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by different obligations against two or more debtors, or one debtor bound by different obligations to two or more creditors; but these obligations, though different from one another, may have one and the same object (act or forbearance): not similar objects, such as the payment of the 10/. penalty above, but the same object; so that when that object is once attained by the performance of one of the obligations, all the rest, no longer having any object, cease ipso facto to exist. E. g. A, B, and C jointly break my windows. Each is under a separate obligation to pay me for mending them, and I may sue which I please, apart from the rest, for the expenses to which I have been put; but if 1 recover the amount of the glazier's bill from A, I can no longer get it from B or C, for the claim is a civil one for compensation, not a quasi-criminal one for a penalty. In such a case, there are as many separate obligations as there are debitores, but the object of all these obligations is the same: each debtor is, therefore, liable for the whole object, or liable in solidum (as distinct from the liability pro parte exemplified by a joint promise to pay 15/.), but as the object is only one, it can only be once attained, and therefore performance by one of the joint debtors releases the rest. This is called solidary obligation: and as two or more debtors can be solidarily bound to one creditor (passive solidarity), so two or more creditors can be solidarily entitled against one debtor (active solidarity); i. e. either or any one of them can, without consulting the other or rest, claim the whole object (which forms the connecting link between the different obligations) from the single debtor ; but as soon as he has done what he has to do for one, the vinculum iuris between him and all is severed, and he is free. The predominance of passive over active solidary obligation is so great that some writers have supposed the latter to have no real existence. There is a clear case of it, however, in Dig. 9. 4. 14. pr., though owing to its rareness we need not concern ourselves with it here.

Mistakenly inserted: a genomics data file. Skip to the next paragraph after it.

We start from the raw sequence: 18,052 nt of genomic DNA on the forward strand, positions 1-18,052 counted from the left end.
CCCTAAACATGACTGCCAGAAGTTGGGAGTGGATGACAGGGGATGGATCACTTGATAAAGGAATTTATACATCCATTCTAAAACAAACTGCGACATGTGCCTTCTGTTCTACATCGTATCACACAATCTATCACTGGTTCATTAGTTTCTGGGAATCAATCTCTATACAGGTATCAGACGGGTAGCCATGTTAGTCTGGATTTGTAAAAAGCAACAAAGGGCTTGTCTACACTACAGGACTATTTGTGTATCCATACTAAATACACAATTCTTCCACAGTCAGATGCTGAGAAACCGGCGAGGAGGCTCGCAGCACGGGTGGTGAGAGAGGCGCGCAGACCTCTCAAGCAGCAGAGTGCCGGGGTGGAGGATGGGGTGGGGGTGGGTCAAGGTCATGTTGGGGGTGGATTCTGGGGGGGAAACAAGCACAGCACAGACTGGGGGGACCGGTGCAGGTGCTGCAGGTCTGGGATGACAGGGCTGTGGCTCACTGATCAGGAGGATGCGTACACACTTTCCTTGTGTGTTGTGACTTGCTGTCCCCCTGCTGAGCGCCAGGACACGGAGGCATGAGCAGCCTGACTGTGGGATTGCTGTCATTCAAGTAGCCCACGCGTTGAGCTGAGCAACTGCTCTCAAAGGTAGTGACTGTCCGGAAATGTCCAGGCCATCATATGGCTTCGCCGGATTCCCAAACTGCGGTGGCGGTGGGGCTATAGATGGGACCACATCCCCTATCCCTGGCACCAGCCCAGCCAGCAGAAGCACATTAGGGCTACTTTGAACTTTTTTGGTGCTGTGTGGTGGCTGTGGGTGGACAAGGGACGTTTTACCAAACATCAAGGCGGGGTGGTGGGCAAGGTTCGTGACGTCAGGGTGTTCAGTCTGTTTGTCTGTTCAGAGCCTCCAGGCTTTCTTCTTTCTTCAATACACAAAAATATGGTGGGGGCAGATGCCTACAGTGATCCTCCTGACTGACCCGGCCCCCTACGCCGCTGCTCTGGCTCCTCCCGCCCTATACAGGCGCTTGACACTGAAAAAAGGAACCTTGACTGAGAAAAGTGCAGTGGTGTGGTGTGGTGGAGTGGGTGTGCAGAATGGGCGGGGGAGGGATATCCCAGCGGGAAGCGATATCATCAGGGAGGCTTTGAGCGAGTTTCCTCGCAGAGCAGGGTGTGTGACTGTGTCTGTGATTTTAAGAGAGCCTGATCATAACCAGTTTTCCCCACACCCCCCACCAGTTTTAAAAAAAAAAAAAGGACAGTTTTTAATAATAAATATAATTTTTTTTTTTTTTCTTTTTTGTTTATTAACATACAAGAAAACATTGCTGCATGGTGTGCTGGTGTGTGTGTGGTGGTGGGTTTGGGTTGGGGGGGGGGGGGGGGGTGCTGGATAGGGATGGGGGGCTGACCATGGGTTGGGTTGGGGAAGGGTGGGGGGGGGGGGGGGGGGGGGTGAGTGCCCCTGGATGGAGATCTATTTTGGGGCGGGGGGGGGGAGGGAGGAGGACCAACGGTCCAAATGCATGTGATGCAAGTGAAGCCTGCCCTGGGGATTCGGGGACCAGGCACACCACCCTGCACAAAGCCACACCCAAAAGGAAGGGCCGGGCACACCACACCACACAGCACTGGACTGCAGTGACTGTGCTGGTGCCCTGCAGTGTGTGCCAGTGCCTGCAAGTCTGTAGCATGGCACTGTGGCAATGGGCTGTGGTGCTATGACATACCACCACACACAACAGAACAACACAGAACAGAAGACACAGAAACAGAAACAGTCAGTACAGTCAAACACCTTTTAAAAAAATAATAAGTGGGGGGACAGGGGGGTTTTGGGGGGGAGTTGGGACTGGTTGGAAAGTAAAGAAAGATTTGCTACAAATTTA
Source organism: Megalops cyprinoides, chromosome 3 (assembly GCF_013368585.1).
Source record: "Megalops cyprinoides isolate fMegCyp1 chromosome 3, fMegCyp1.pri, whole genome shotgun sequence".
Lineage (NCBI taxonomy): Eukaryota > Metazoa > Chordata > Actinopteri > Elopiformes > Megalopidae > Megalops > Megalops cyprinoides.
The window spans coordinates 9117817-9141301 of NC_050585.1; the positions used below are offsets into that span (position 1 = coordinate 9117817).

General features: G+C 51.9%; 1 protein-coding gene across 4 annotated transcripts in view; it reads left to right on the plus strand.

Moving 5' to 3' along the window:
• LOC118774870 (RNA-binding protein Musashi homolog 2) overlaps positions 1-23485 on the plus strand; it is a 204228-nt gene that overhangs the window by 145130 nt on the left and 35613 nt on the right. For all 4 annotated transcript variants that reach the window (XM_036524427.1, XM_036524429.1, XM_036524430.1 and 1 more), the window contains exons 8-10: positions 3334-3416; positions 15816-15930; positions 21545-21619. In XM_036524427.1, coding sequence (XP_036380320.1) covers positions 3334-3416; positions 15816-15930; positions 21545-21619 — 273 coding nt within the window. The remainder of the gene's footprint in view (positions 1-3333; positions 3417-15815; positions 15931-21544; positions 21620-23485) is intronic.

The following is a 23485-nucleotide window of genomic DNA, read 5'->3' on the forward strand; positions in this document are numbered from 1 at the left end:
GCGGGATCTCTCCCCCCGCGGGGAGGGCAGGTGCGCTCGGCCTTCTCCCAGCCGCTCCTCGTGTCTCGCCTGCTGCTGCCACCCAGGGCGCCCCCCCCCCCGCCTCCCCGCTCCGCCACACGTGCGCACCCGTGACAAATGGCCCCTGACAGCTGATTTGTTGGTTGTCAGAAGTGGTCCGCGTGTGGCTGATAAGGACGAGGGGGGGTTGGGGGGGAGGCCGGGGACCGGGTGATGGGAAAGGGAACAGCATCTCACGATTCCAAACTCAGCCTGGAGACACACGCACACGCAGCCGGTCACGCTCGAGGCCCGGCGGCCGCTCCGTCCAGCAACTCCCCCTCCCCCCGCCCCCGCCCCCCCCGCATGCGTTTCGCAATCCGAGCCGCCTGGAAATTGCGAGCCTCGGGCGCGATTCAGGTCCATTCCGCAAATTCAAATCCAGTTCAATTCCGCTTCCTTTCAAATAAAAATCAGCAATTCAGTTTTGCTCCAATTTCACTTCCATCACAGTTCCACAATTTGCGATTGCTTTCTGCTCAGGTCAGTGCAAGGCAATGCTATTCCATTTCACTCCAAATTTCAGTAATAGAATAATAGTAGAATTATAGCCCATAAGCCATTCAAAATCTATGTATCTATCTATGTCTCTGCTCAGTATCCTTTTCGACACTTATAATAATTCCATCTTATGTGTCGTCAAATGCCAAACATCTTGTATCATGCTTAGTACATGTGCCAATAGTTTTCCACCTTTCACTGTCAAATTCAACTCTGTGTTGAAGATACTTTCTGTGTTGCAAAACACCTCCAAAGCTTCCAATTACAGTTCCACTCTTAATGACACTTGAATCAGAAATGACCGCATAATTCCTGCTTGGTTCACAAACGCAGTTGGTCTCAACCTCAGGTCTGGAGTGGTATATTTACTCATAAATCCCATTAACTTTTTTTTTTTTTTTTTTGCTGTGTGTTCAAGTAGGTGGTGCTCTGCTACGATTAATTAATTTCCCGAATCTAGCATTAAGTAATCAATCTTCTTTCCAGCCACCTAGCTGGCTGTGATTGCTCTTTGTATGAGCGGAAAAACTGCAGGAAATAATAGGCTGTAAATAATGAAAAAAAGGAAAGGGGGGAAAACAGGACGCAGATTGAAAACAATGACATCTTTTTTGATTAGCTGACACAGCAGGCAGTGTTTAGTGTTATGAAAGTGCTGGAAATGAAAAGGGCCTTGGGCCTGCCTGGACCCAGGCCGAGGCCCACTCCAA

Cases of the passive form are (1) the joint commission of a delict: the obligation of the co-delinquents to make compensation (though not to pay a penalty) is solidary, Dig. 2. 10. 1. 4.; 4. 2. 14. 15; 13. 1. 1. (2) The liability of cotutors for dolus and culpa in the discharge of their functions, Dig. 16. 3. 1. 43; 26. 7. 18. 1; 27. 3. 1. 13. (3) Where two or more persons jointly incur a contractual but not correal (for which see below) liability (e. g. A and B jointly agree to act as agents for C, Dig. 17. 1. 60. 2; or as his depositaries, Dig. 16. 3. 1. 43; or jointly borrow a thing for use, Dig. 13.6. 5. 15), they are bound solidarily in respect of the duties which arise from the contract. Such joint contracts will not, however, in themselves create active solidary obligation, Dig. 16. 3. 1. 36; ib. 14. pr. (4) In mandatum qualificatum (Bk. iii. 26. 5) joint mandators incur solidary liability if the debtor is unable to pay himself, Dig. 46. 1. 52. 13: so too with constitutum debiti alieni (note on Bk. iii. 20. 8). (5) Where one room is jointly occupied by two or more persons they are liable in solidum to the actio de effusis et deiectis, Bk. iv. 5. 1 infr., Dig. 9. 3. 1. 10; ib. 2-4.